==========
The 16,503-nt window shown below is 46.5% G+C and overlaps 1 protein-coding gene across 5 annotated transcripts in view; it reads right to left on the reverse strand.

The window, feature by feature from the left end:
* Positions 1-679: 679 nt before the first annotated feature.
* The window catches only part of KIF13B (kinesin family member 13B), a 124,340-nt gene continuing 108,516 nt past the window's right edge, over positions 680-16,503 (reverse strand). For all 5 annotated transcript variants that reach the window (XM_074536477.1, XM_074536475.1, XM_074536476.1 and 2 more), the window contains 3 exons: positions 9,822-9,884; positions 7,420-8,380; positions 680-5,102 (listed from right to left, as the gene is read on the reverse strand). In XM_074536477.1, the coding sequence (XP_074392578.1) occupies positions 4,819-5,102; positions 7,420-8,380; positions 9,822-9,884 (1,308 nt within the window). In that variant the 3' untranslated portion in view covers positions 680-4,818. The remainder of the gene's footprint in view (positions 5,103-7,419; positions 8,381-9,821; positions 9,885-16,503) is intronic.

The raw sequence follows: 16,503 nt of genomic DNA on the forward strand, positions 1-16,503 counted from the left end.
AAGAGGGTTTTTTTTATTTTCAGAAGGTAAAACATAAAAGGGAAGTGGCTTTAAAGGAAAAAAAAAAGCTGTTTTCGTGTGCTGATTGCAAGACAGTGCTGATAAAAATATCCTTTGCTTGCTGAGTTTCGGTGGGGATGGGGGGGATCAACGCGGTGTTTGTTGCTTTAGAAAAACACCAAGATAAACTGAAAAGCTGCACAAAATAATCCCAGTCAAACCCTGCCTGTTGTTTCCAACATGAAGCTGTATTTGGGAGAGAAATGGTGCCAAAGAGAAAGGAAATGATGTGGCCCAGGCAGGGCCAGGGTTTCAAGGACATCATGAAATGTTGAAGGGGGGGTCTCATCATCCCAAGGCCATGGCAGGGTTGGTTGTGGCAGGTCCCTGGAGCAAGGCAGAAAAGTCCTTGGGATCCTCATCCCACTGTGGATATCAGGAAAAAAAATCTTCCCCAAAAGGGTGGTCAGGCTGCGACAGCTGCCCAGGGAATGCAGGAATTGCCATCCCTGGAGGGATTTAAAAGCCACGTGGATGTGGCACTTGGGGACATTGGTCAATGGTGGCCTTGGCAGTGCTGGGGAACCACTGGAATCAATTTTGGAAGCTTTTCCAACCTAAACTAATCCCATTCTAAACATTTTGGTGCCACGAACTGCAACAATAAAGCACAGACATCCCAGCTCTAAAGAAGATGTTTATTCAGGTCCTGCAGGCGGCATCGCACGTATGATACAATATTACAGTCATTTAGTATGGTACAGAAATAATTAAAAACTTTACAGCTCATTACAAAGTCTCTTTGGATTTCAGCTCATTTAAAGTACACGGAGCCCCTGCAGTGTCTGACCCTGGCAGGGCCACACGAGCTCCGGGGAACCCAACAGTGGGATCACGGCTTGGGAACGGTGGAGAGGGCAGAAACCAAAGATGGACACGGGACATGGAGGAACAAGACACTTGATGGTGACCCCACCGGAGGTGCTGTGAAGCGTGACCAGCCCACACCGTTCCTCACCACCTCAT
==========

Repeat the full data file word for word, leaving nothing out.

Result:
The 16,503-nt window shown below is 46.5% G+C and overlaps 1 protein-coding gene across 5 annotated transcripts in view; it reads right to left on the reverse strand.

The window, feature by feature from the left end:
* Positions 1-679: 679 nt before the first annotated feature.
* The window catches only part of KIF13B (kinesin family member 13B), a 124,340-nt gene continuing 108,516 nt past the window's right edge, over positions 680-16,503 (reverse strand). For all 5 annotated transcript variants that reach the window (XM_074536477.1, XM_074536475.1, XM_074536476.1 and 2 more), the window contains 3 exons: positions 9,822-9,884; positions 7,420-8,380; positions 680-5,102 (listed from right to left, as the gene is read on the reverse strand). In XM_074536477.1, the coding sequence (XP_074392578.1) occupies positions 4,819-5,102; positions 7,420-8,380; positions 9,822-9,884 (1,308 nt within the window). In that variant the 3' untranslated portion in view covers positions 680-4,818. The remainder of the gene's footprint in view (positions 5,103-7,419; positions 8,381-9,821; positions 9,885-16,503) is intronic.

The raw sequence follows: 16,503 nt of genomic DNA on the forward strand, positions 1-16,503 counted from the left end.
AAGAGGGTTTTTTTTATTTTCAGAAGGTAAAACATAAAAGGGAAGTGGCTTTAAAGGAAAAAAAAAAGCTGTTTTCGTGTGCTGATTGCAAGACAGTGCTGATAAAAATATCCTTTGCTTGCTGAGTTTCGGTGGGGATGGGGGGGATCAACGCGGTGTTTGTTGCTTTAGAAAAACACCAAGATAAACTGAAAAGCTGCACAAAATAATCCCAGTCAAACCCTGCCTGTTGTTTCCAACATGAAGCTGTATTTGGGAGAGAAATGGTGCCAAAGAGAAAGGAAATGATGTGGCCCAGGCAGGGCCAGGGTTTCAAGGACATCATGAAATGTTGAAGGGGGGGTCTCATCATCCCAAGGCCATGGCAGGGTTGGTTGTGGCAGGTCCCTGGAGCAAGGCAGAAAAGTCCTTGGGATCCTCATCCCACTGTGGATATCAGGAAAAAAAATCTTCCCCAAAAGGGTGGTCAGGCTGCGACAGCTGCCCAGGGAATGCAGGAATTGCCATCCCTGGAGGGATTTAAAAGCCACGTGGATGTGGCACTTGGGGACATTGGTCAATGGTGGCCTTGGCAGTGCTGGGGAACCACTGGAATCAATTTTGGAAGCTTTTCCAACCTAAACTAATCCCATTCTAAACATTTTGGTGCCACGAACTGCAACAATAAAGCACAGACATCCCAGCTCTAAAGAAGATGTTTATTCAGGTCCTGCAGGCGGCATCGCACGTATGATACAATATTACAGTCATTTAGTATGGTACAGAAATAATTAAAAACTTTACAGCTCATTACAAAGTCTCTTTGGATTTCAGCTCATTTAAAGTACACGGAGCCCCTGCAGTGTCTGACCCTGGCAGGGCCACACGAGCTCCGGGGAACCCAACAGTGGGATCACGGCTTGGGAACGGTGGAGAGGGCAGAAACCAAAGATGGACACGGGACATGGAGGAACAAGACACTTGATGGTGACCCCACCGGAGGTGCTGTGAAGCGTGACCAGCCCACACCGTTCCTCACCACCTCAT